Background: In health care organizations, there is a mutual interest from politicians, managers, practitioners and patients that the best available care is provided. Efforts are made to translate new knowledge and evidence-based practices into routine care, but there are a number of obstacles to this translation process. Factors related to the new practice as well as factors related to the implementation process are important, but there is still a knowledge gap regarding how to achieve effective implementation. The aim of the present study was to assess opinions about practice change among staff in primary health care (PHC), focusing on factors related to a new practice and factors related to the implementation process. Methods: A questionnaire was sent to 470 staff members at 22 PHC centres where a new tool for lifestyle intervention had recently been implemented. Thirteen items regarding the characteristics of the new practice and nine items regarding the implementation process were to be judged from not at all important to very important. A factor analysis was performed, and statistical analysis was done using the Kruskal-Wallis nonparametric test. Results: Four factors regarding the characteristics of the new practice were identified. Most important was Objective characteristics, followed by Evidence base, Subjectively judged characteristics and Organizational level characteristics. Two factors were identified regarding the implementation process: Bottom-up strategies were judged most important and Top-down strategies less important. The most important single items regarding characteristics were "easy to use" and "respects patient privacy", and the most important implementation process item was "information about the new practice". Nurses differed most from the other professionals, and judged the factors Evidence base and Organizational level characteristics more important than the others. Staff with more than 10 years experience in their profession judged the Evidence base factor more important than those who were less experienced. Conclusions: To incorporate new practices in PHC, objective characteristics of the new practice and the evidence base should be considered. Use of bottom-up strategies for the implementation process is important. Different opinions according to profession, gender and years in practice should be taken into account when planning the implementation.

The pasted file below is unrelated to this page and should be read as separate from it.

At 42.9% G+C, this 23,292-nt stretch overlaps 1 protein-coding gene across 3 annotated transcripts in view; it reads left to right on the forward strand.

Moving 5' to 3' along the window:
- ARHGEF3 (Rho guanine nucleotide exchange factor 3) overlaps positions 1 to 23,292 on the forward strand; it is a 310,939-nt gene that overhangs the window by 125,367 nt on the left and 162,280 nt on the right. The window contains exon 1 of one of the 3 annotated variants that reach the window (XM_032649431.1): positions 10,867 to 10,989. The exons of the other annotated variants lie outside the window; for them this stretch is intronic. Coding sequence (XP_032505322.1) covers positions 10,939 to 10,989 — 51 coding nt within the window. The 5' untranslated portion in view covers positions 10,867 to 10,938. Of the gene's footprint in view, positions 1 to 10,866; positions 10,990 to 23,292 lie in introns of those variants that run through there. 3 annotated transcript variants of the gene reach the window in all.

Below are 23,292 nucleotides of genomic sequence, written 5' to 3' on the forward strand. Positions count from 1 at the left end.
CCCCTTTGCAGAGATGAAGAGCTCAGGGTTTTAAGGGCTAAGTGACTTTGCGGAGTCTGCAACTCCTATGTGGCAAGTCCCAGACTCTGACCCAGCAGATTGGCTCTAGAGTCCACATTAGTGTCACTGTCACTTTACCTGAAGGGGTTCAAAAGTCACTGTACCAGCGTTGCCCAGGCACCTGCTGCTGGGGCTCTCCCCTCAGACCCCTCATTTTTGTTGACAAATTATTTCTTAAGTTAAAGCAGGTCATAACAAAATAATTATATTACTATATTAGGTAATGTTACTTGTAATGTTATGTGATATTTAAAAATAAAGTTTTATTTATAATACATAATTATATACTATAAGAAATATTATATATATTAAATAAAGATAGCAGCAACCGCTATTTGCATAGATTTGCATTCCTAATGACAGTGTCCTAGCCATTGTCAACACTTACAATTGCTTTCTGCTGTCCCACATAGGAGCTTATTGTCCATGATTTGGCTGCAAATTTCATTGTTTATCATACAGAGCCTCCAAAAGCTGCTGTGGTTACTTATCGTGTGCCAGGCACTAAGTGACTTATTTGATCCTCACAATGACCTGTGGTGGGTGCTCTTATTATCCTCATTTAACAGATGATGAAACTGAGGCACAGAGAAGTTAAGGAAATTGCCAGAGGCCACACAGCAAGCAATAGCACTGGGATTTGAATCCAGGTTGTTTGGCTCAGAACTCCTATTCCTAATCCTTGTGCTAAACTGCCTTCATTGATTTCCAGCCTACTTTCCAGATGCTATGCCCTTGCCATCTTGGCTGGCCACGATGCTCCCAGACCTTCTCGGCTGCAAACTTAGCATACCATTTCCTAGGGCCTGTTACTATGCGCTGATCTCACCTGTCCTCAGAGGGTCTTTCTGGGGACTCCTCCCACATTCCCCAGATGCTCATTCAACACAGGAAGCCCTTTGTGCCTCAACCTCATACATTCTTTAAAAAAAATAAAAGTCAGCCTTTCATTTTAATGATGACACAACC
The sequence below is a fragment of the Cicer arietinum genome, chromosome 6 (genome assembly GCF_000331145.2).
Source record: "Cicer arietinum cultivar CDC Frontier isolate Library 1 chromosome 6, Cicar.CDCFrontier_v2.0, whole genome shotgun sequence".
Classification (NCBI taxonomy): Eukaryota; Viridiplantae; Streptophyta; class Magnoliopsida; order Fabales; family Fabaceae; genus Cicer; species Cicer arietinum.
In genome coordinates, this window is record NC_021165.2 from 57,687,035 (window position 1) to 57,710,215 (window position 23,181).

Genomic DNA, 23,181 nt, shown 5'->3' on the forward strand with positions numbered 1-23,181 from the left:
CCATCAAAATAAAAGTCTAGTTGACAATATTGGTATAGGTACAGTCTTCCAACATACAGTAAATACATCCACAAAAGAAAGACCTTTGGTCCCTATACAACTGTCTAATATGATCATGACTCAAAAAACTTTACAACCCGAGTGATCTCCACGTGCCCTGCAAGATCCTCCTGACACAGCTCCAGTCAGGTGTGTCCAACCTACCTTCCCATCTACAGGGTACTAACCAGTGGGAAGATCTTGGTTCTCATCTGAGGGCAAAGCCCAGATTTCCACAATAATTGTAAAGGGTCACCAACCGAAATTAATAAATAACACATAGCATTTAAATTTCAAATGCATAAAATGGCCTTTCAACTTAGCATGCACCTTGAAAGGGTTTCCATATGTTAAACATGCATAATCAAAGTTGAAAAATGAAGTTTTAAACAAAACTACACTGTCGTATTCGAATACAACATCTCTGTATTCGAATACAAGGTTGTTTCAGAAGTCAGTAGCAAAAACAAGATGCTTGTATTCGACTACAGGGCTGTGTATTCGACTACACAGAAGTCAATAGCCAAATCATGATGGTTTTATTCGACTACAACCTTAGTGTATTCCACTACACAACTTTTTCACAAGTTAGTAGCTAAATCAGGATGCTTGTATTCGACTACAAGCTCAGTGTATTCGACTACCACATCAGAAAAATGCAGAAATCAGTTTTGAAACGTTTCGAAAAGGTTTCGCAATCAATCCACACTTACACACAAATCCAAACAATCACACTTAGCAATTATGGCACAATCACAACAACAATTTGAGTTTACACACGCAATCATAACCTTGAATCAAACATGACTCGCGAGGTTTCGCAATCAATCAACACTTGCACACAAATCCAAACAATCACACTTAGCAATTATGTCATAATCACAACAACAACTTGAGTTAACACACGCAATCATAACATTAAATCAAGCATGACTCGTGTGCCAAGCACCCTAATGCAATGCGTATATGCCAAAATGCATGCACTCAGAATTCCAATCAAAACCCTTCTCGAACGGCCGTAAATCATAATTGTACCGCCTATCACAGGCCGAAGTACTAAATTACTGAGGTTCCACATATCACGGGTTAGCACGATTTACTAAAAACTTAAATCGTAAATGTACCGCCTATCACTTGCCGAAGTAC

Place, publisher, year, edition, pages
BioMed Central, 2014
Keywords
Primary health care; Implementation; Staff opinions; Change
National Category
Medical and Health Sciences
Identifiers
urn:nbn:se:liu:diva-103865 (URN)10.1186/1471-2296-15-2 (DOI)000329528100001 ()
Available from: 2014-01-31 Created: 2014-01-30 Last updated: 2017-12-06
Trinks, A., Festin, K., Bendtsen, P. & Nilsen, P. (2013). What makes emergency department patients reduce their alcohol consumption? - A computer-based intervention study in Sweden. International Emergency Nursing, 21(1), 3-9
Open this publication in new window or tab >>What makes emergency department patients reduce their alcohol consumption? - A computer-based intervention study in Sweden
2013 (English)In: International Emergency Nursing, ISSN 1755-599X, E-ISSN 1878-013X, Vol. 21, no 1, p. 3-9Article in journal (Refereed) Published
Abstract [en]

Objectives: This study investigates the effectiveness of a computerized emergency department intervention for alcohol consumption and identifies explanation factors associated with reduced alcohol consumption from risk to non-risk drinking. less thanbrgreater than less thanbrgreater thanMethods: Patients aged 18-69 years registered at the ED triage answered alcohol-related questions on a touch-screen computer. Follow-up data were collected by means of a postal questionnaire that was mailed to the patients 6 months after their ED visit. less thanbrgreater than less thanbrgreater thanResults: There were four independent explanations for reduced alcohol consumption: being motivated to reduce alcohol consumption at baseline, influenced by just visiting the emergency department, considering the alcohol-related feedback information and impact from a health care provider. 339 patients could be followed up and of these were 97 categorized as risk drinkers at baseline and 45 became non-risk drinker 6 month later. less thanbrgreater than less thanbrgreater thanConclusions: Being motivated to reduce alcohol consumption at baseline, influenced by just visiting the emergency department, considering the alcohol-related feedback information and impact from a health care provider were predictors for change from risk to non-risk drinking 6 months later.